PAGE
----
EPA moves to give states more leeway on coal ash
- The Environmental Protection Agency on Thursday proposed a new rule that would give states and utilities more flexibility in the disposal of coal ash.
- EPA's proposal would make a dozen changes to Obama-era coal ash regulations challenged in court, including allowing states to design their own standards for ash disposal. EPA previewed many of the changes in a November court filing.
- EPA says the relaxed standards would save the power industry $100 million a year through reduced compliance costs, but environmental groups said it would allow states to undermine key provisions in the Obama-era rule that intended to prevent contamination from toxic chemicals in coal ash.
The Obama administration's coal ash rule was proposed in 2015 after a series of high-profile ash spills clogged rivers and cut off drinking water service in states like West Virginia, North Carolina and Tennessee.
The rules would have set the nation's first minimum standards for coal ash disposal, but were never implemented due to court challenges.
The rule was designed to be self-implementing, but in December of 2016, Congress updated the rule's underlying statute to give EPA the ability to enforce standards and allow states to propose alternative technical standards for ash disposal.
Power sector interests balked at the enhanced oversight. In May 2017, the Utility Solid Waste Activities Group (USWAG) told EPA that approaching regulatory deadlines were forcing companies to make "irreversible and tremendously significant long-term business and operational decisions," including pulling coal plants offline.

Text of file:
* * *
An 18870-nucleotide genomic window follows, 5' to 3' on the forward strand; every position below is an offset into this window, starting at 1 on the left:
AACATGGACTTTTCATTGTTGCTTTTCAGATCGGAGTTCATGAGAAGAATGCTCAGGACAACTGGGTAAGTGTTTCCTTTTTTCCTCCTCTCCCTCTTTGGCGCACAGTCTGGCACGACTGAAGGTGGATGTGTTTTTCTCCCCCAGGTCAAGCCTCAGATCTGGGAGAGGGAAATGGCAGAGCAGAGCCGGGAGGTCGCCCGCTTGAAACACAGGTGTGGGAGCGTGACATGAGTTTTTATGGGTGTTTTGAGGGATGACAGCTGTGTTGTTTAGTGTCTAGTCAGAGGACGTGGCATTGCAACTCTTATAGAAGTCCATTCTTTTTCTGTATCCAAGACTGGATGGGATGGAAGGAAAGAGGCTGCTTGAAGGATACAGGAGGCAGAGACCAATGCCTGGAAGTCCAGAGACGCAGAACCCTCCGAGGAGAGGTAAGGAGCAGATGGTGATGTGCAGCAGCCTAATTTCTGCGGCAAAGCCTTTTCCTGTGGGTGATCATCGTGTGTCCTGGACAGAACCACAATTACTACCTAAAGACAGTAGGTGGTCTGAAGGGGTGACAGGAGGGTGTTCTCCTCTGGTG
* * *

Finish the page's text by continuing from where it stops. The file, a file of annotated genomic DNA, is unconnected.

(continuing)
EPA in September granted the group's request to review the rule, subject to a challenge by USWAG and others at the D.C. Circuit court. In November, the agency filed a brief with the court outlining 16 potential changes to the rule.
The proposed rule issued Thursday includes many of those changes, including alterations to groundwater monitoring and protection standards, cleanup and closure rules, location restrictions for ash pits, and deadlines for the rules.
EPA argues the loosened rules will make compliance cheaper for utilities, but environmental groups say they will gut critical protections against coal ash leaks, which can contaminate ground and drinking water with heavy metals like arsenic and lead.
The Obama administration rule would have required utilities to begin testing water near coal ash facilities for contamination this year, Earthjustice noted in a statement. Now, green groups said, communities near coal plants across the country may not get that assurance.
"Without this rule, the AES coal-burning power plant in Guayama, Puerto Rico will not be required to monitor groundwater underneath the coal ash waste pile that has hundreds of thousands of tons of toxic waste in it — all exposed to the elements," Ruth Santiago, attorney for Comite Diálogo Ambiental, wrote in a statement. "Our environmental regulators are supposed to protect us, not make things worse.”
Earthjustice estimates there are more than 1,400 coal ash sites in the United States and at least 200 of them are "known to have contaminated water sources."
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